The organisation is committed to a minimum of one full-time post for development education with or without external funding sources. For CiC, the development education team should be willing to:


“engage CiC supporters and the wider community in the North West of Ireland in examining the issues affecting children in the countries where CiC operates and explore what the programme is doing to tackle these issues” (Children in Crossfire, 2010:2-3). 


The premise here is to raise awareness of CiC’s overseas initiatives whilst drawing on case studies from the projects to explore the underlying causes of poverty, highlighting the need for such CiC projects, and inspiring action, including that which might be fundraising-focused. Development education aims to empower people to take action to challenge injustice; however the fundraising approach presents a risk particularly if people feel that it is the only action they can take.  Fundraising is the life blood of the organisation, but there are dangers when mixed with development education as it could reinforce the charity model of development ‘which is negatively related to concern for the developing world constructed around serving out help’ (see Heerde & Hudson: 2010:397). For instance, the messages used by fundraising initiatives are short, simple and attention grabbing to maximise donor response from a short intervention, and the images used often reinforce the idea that the problem is located in the developing world rather than here in the ‘developed’ world.  Hence, such an approach runs counter to development education as it ‘tends to blame the victim – that is, it places the problem with the poor themselves, rather than on the structure that forces them to live a particular way: the growth of poverty is dependent on the growth of wealth’ (Renner, et al., 2010:45). Development education, on the other hand, utilises a questioning approach intended to enhance critical thinking skills and subsequent actions that challenge the wider structural causes of poverty. Here two questions are raised: the first looks at whether development education can collaborate with the wider work of CiC whilst ensuring that its practice does not become embedded within a charity model of development; the second examines whether the opportunities outweigh the drawbacks in this collaborative approach.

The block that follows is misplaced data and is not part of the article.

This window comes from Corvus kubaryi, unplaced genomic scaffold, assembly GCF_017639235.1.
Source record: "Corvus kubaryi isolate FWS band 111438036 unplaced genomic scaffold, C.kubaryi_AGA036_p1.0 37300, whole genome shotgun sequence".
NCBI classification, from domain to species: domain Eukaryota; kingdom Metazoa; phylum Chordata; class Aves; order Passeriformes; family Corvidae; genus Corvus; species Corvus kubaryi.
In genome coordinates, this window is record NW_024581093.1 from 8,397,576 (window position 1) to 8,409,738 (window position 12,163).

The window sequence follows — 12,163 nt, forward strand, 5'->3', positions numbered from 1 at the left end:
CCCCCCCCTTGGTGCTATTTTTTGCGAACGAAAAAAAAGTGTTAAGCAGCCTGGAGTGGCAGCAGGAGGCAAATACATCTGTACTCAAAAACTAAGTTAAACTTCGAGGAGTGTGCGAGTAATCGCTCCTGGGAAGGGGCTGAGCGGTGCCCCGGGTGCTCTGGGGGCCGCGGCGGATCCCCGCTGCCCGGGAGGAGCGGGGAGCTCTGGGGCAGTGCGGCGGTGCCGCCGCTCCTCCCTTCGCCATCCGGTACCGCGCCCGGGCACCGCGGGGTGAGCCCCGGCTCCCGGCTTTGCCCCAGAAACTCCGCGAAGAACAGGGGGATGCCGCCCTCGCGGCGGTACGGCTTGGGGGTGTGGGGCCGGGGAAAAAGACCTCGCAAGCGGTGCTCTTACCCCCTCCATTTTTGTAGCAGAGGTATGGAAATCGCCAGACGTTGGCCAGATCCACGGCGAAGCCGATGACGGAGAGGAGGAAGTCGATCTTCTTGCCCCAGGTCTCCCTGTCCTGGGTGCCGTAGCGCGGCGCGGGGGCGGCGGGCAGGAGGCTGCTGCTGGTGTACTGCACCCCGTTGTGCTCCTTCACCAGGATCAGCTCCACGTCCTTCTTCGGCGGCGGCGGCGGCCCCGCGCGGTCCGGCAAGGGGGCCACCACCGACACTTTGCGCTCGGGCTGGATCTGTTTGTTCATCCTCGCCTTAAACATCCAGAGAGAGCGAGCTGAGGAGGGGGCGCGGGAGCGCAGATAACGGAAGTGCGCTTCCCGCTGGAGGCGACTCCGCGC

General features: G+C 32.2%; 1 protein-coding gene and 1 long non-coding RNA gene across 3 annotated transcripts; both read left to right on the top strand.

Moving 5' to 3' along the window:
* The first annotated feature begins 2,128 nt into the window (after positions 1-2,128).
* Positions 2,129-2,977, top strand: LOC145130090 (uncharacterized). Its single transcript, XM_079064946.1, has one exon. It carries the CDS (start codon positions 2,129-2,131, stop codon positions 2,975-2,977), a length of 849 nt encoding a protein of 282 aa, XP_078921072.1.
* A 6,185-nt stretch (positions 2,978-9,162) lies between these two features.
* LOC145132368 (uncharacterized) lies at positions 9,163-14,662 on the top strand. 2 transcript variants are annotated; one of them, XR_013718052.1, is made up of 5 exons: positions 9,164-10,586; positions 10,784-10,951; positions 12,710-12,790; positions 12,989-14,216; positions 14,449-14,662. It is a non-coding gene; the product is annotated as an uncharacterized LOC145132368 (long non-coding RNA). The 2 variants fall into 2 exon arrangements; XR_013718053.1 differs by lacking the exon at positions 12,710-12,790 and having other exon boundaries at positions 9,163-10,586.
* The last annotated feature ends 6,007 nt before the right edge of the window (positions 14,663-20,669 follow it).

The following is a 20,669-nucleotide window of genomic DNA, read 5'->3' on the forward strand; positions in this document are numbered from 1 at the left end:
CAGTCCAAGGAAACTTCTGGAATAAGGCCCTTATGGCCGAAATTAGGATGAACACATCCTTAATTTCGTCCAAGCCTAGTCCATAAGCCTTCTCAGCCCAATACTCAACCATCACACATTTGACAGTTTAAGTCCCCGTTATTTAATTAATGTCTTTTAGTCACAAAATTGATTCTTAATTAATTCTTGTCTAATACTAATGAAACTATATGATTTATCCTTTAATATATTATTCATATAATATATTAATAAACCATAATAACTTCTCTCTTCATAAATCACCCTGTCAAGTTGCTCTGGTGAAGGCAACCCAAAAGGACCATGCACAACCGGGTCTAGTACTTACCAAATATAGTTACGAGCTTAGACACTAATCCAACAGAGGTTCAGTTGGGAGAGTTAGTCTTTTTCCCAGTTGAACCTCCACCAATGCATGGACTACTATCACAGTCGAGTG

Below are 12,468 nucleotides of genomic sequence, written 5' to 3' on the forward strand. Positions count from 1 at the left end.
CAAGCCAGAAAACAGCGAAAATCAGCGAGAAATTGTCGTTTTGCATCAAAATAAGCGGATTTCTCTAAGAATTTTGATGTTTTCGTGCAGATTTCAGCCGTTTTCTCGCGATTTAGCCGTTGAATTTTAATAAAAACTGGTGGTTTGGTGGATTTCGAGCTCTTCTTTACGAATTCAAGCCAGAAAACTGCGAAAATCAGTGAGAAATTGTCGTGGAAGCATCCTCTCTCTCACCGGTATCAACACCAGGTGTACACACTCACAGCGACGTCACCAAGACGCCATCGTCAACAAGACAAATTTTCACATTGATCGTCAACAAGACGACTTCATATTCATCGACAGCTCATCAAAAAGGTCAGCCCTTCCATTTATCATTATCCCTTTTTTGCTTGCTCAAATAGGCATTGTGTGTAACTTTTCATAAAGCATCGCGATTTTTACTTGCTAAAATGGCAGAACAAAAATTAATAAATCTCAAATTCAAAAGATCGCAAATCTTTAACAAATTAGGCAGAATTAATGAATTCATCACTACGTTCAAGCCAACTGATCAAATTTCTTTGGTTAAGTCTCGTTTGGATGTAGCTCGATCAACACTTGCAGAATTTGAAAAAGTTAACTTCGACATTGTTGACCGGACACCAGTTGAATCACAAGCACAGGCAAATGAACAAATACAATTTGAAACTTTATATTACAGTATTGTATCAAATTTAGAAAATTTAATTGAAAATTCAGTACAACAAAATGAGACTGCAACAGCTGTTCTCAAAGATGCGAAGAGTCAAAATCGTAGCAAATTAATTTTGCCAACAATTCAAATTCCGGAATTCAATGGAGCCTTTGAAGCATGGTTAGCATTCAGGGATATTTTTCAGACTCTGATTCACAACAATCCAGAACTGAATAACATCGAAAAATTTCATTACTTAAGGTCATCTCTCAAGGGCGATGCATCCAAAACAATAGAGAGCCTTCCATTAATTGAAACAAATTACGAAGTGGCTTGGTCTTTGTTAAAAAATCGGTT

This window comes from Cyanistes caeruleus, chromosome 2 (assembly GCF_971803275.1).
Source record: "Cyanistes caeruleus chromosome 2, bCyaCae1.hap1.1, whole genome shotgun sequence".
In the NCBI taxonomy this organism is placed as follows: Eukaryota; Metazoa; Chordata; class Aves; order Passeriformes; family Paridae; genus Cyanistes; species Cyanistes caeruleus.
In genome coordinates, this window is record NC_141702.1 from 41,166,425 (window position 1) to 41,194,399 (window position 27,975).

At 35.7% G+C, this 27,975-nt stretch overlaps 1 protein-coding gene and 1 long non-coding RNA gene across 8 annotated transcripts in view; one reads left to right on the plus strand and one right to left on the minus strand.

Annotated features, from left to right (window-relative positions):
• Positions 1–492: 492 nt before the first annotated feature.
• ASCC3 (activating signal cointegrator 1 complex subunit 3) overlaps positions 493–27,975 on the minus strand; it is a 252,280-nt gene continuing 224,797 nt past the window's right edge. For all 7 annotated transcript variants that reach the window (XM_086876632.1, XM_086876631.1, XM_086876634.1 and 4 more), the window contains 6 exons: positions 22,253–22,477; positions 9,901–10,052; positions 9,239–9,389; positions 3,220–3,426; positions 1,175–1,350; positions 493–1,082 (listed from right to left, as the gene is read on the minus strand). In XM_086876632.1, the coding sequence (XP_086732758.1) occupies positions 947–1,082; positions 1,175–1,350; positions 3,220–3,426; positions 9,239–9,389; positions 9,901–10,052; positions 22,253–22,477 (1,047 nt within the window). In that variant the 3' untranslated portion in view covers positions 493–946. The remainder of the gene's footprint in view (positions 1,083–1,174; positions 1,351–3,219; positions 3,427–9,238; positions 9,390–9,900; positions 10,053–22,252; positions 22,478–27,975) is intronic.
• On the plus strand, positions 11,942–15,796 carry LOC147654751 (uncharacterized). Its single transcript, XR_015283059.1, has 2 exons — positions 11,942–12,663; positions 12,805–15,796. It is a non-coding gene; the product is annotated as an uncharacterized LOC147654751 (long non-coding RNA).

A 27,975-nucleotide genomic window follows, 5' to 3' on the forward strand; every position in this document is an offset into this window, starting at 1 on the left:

NGO2 recommended that the fundraising aspect of CiC should have a strong development educational element, and that management be supportive of the partnership in this context.  In other words, management should support development education as a process.  This is intended to ensure critical understanding, so fundraisers such as ‘young people know what they are fundraising for and why, so they have a more critical approach to aid and understanding it’ (NGO2, 2010). Similarly, Farrell states that:


“Fundraising provides a real opportunity to do development education - provided that it is this way round.  Very often it gets turned round the other way; development education is used as a means to do fundraising.  When it is made to serve fundraising it can severely limit its authenticity and its capacity to engage with critical issues” (2010).


Indeed, the authors were concerned that collaborating with the fundraising team would limit the capacity of development education to engage with critical issues, such as locating the problems of poverty within the context of policies and practices in the global North that need to be challenged through specific actions, rather than simply highlighting why CiC needs to work overseas, and how it depends on fundraising actions to support its overall work. As Farrell puts it: